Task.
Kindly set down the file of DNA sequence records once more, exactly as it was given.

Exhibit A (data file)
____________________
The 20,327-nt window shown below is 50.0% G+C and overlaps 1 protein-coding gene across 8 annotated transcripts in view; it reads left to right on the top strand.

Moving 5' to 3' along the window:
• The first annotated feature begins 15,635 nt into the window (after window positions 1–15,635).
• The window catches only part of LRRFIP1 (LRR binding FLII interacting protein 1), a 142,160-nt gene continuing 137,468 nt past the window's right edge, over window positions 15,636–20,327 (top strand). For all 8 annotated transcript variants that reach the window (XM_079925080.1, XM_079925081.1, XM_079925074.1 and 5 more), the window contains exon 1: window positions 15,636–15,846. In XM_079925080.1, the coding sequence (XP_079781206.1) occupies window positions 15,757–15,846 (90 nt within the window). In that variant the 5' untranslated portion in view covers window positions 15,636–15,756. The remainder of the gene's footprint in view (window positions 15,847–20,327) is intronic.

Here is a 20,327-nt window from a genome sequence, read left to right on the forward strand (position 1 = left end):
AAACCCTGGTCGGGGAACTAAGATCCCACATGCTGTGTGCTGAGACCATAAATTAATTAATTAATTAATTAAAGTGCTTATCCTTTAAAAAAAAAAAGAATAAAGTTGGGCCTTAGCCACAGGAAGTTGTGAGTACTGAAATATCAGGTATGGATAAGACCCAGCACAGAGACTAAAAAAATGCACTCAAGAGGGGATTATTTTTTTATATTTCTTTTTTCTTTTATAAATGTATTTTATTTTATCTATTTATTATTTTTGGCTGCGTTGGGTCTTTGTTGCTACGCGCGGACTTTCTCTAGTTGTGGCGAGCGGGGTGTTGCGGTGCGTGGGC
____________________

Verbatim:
The 20,327-nt window shown below is 50.0% G+C and overlaps 1 protein-coding gene across 8 annotated transcripts in view; it reads left to right on the top strand.

Moving 5' to 3' along the window:
• The first annotated feature begins 15,635 nt into the window (after window positions 1–15,635).
• The window catches only part of LRRFIP1 (LRR binding FLII interacting protein 1), a 142,160-nt gene continuing 137,468 nt past the window's right edge, over window positions 15,636–20,327 (top strand). For all 8 annotated transcript variants that reach the window (XM_079925080.1, XM_079925081.1, XM_079925074.1 and 5 more), the window contains exon 1: window positions 15,636–15,846. In XM_079925080.1, the coding sequence (XP_079781206.1) occupies window positions 15,757–15,846 (90 nt within the window). In that variant the 5' untranslated portion in view covers window positions 15,636–15,756. The remainder of the gene's footprint in view (window positions 15,847–20,327) is intronic.

Here is a 20,327-nt window from a genome sequence, read left to right on the forward strand (position 1 = left end):
AAACCCTGGTCGGGGAACTAAGATCCCACATGCTGTGTGCTGAGACCATAAATTAATTAATTAATTAATTAAAGTGCTTATCCTTTAAAAAAAAAAAGAATAAAGTTGGGCCTTAGCCACAGGAAGTTGTGAGTACTGAAATATCAGGTATGGATAAGACCCAGCACAGAGACTAAAAAAATGCACTCAAGAGGGGATTATTTTTTTATATTTCTTTTTTCTTTTATAAATGTATTTTATTTTATCTATTTATTATTTTTGGCTGCGTTGGGTCTTTGTTGCTACGCGCGGACTTTCTCTAGTTGTGGCGAGCGGGGTGTTGCGGTGCGTGGGC